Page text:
The National Committee sends three bipartisian delegations of congressional senior staff members to China each year for a study tour to learn first-hand about issues impacting China and the U.S.-China relationship. Delegation members travel to Beijing and other regions of China to meet with counterparts working for China's central, provincial, and municipal governments, as well as with NGO leaders, academics, business leaders, and members of the media.

  • Program

    The U.S.-China Young Leaders Forum is an annual gathering of dozens of the "best and brightest" American and Chinese leaders under the age of forty from an eclectic mix of fields. Together, participants explore substantive issues and develop enduring friendships in a casual, intimate environment.

  • Program

    The National Committee's Time Warner Internship Program enabled fourth-year Fudan University students with an interest in journalism and media to participate in a three-month internship at various Time Warner entities in the United States. Over the course of the program's nine year span, a total of 39 students were given the opportunity to work at Time and Fortune magazines, CNN, Warner Bros. Studios, HBO, and Warner Music, among other divisions.

  • Program

    Under the National Committee's auspices, a delegation of 17 young American political leaders — some serving in elected positions at the state or local level, others leaders of political organizations — visited the People's Republic of China in May 1977. Assembled with the cooperation of the American Council of Young Political Leaders, it was the first such visit of its kind.

  • Program

    Launched when only a trickle of Chinese graduate students and scholars came to the United States for study, the Scholar Orientation Program was created to supplement academic training that Chinese scholars received at U.S. institutions by providing them with greater exposure to America's history, culture, and key institutions.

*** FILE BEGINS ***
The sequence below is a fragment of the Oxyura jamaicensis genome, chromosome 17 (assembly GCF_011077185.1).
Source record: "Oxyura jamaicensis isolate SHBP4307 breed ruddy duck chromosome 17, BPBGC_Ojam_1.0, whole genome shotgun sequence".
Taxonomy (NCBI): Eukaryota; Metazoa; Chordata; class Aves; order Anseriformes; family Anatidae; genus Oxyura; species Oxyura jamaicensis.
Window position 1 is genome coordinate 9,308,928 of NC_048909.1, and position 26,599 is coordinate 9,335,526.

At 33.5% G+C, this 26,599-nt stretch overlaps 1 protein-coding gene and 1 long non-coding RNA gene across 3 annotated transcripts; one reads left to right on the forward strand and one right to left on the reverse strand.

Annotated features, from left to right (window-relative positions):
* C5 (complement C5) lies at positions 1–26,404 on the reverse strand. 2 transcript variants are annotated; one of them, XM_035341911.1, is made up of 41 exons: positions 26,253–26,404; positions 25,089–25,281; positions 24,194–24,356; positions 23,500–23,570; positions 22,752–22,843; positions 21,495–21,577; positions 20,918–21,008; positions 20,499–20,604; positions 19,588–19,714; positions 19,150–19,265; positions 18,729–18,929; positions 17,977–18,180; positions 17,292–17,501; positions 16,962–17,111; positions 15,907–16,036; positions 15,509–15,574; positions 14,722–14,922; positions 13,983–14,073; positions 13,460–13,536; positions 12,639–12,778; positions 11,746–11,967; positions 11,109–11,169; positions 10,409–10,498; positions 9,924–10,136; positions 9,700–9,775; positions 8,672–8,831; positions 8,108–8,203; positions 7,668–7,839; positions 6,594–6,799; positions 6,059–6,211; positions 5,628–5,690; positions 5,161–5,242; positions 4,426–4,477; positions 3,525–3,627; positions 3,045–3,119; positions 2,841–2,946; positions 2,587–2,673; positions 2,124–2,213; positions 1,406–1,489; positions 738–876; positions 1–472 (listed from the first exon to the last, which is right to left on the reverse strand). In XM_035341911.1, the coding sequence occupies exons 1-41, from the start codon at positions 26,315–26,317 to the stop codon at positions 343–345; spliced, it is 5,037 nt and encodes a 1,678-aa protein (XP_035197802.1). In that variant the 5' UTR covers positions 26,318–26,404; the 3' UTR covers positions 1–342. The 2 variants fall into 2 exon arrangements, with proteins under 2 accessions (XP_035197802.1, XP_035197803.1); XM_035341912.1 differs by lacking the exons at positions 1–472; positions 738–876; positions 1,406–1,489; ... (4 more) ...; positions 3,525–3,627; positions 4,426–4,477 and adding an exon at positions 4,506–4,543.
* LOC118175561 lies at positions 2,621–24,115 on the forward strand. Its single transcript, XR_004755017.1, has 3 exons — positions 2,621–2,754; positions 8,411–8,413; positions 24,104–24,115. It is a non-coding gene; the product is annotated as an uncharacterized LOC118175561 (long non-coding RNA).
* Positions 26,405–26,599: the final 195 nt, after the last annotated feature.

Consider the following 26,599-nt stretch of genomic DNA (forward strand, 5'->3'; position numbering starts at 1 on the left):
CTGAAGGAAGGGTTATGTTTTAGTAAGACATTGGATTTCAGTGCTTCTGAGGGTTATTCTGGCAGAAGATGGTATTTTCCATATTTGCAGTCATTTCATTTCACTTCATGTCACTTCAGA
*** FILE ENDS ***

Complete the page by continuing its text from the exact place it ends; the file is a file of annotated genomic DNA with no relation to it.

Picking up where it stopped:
• Program

    In 2006, ten promising graduate students were selected from the United States to join with ten each from mainland China and Taiwan to participate in a National Committee's conflict resolution program.

  • Program

    The purpose of these seminars for mid-career U.S. military officers who have been fast-tracked for top leadership positions but do not focus on China in their daily work is to provide them with a background on China and to brief them on issues not conventionally covered in their military training — issues such as China's domestic politics, economic development, business and trade, foreign policy, rule of law, growth of civil society, environmental concerns and climate change, energy, and the use of soft power.

  • Program

    The Public Intellectuals Program (PIP), launched by the National Committee in 2005, is dedicated to nurturing the next generation of China specialists who, in the tradition of earlier China hands, have the interest and potential to venture outside of academia to engage with the public and policy communities.

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The National Committee on United States-China Relations, Inc., welcomes financial and in-kind contributions. The Committee is a 501(c)(3) not-for-profit organization and, as such, donations to it are tax-deductible to the extent permitted by law.